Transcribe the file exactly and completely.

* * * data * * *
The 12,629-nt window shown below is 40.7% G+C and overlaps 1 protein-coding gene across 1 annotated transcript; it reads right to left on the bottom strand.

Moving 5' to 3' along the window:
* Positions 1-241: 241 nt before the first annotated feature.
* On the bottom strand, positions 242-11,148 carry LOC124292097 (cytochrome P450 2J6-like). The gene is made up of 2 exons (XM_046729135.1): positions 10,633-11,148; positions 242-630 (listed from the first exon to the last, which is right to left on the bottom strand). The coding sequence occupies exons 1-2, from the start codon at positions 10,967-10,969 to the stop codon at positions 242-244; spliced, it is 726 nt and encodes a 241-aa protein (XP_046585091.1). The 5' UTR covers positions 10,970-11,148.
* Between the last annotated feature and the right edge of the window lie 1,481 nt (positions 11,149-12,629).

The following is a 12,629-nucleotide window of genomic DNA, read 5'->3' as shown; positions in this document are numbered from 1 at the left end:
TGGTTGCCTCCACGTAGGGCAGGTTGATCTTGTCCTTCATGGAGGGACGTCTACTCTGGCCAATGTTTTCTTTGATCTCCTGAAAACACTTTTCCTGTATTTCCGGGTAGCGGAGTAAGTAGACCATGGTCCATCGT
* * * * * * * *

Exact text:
The 12,629-nt window shown below is 40.7% G+C and overlaps 1 protein-coding gene across 1 annotated transcript; it reads right to left on the bottom strand.

Moving 5' to 3' along the window:
* Positions 1-241: 241 nt before the first annotated feature.
* On the bottom strand, positions 242-11,148 carry LOC124292097 (cytochrome P450 2J6-like). The gene is made up of 2 exons (XM_046729135.1): positions 10,633-11,148; positions 242-630 (listed from the first exon to the last, which is right to left on the bottom strand). The coding sequence occupies exons 1-2, from the start codon at positions 10,967-10,969 to the stop codon at positions 242-244; spliced, it is 726 nt and encodes a 241-aa protein (XP_046585091.1). The 5' UTR covers positions 10,970-11,148.
* Between the last annotated feature and the right edge of the window lie 1,481 nt (positions 11,149-12,629).

The following is a 12,629-nucleotide window of genomic DNA, read 5'->3' as shown; positions in this document are numbered from 1 at the left end:
TGGTTGCCTCCACGTAGGGCAGGTTGATCTTGTCCTTCATGGAGGGACGTCTACTCTGGCCAATGTTTTCTTTGATCTCCTGAAAACACTTTTCCTGTATTTCCGGGTAGCGGAGTAAGTAGACCATGGTCCATCGT